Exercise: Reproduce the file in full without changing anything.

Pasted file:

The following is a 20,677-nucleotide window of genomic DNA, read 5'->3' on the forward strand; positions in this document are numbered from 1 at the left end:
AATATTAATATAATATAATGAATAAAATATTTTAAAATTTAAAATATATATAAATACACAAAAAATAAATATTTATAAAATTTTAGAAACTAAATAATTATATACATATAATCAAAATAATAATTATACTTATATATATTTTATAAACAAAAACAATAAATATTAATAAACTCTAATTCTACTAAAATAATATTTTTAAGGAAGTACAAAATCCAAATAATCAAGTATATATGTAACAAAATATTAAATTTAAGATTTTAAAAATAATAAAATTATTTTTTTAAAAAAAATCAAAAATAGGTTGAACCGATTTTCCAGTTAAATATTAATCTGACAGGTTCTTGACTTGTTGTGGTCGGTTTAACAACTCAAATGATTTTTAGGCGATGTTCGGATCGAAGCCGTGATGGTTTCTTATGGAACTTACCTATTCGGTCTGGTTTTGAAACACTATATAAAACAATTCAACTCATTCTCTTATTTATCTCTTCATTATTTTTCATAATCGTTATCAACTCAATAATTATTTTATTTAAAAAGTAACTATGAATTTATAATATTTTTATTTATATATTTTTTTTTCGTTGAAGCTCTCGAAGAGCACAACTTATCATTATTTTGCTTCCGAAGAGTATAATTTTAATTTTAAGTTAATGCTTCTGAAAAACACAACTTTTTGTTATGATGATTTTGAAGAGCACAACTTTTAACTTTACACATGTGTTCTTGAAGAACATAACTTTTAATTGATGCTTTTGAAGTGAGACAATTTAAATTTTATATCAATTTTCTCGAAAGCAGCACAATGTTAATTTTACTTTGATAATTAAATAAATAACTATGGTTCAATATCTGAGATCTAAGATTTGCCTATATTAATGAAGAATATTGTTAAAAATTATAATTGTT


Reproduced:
The following is a 20,677-nucleotide window of genomic DNA, read 5'->3' on the forward strand; positions in this document are numbered from 1 at the left end:
AATATTAATATAATATAATGAATAAAATATTTTAAAATTTAAAATATATATAAATACACAAAAAATAAATATTTATAAAATTTTAGAAACTAAATAATTATATACATATAATCAAAATAATAATTATACTTATATATATTTTATAAACAAAAACAATAAATATTAATAAACTCTAATTCTACTAAAATAATATTTTTAAGGAAGTACAAAATCCAAATAATCAAGTATATATGTAACAAAATATTAAATTTAAGATTTTAAAAATAATAAAATTATTTTTTTAAAAAAAATCAAAAATAGGTTGAACCGATTTTCCAGTTAAATATTAATCTGACAGGTTCTTGACTTGTTGTGGTCGGTTTAACAACTCAAATGATTTTTAGGCGATGTTCGGATCGAAGCCGTGATGGTTTCTTATGGAACTTACCTATTCGGTCTGGTTTTGAAACACTATATAAAACAATTCAACTCATTCTCTTATTTATCTCTTCATTATTTTTCATAATCGTTATCAACTCAATAATTATTTTATTTAAAAAGTAACTATGAATTTATAATATTTTTATTTATATATTTTTTTTTCGTTGAAGCTCTCGAAGAGCACAACTTATCATTATTTTGCTTCCGAAGAGTATAATTTTAATTTTAAGTTAATGCTTCTGAAAAACACAACTTTTTGTTATGATGATTTTGAAGAGCACAACTTTTAACTTTACACATGTGTTCTTGAAGAACATAACTTTTAATTGATGCTTTTGAAGTGAGACAATTTAAATTTTATATCAATTTTCTCGAAAGCAGCACAATGTTAATTTTACTTTGATAATTAAATAAATAACTATGGTTCAATATCTGAGATCTAAGATTTGCCTATATTAATGAAGAATATTGTTAAAAATTATAATTGTT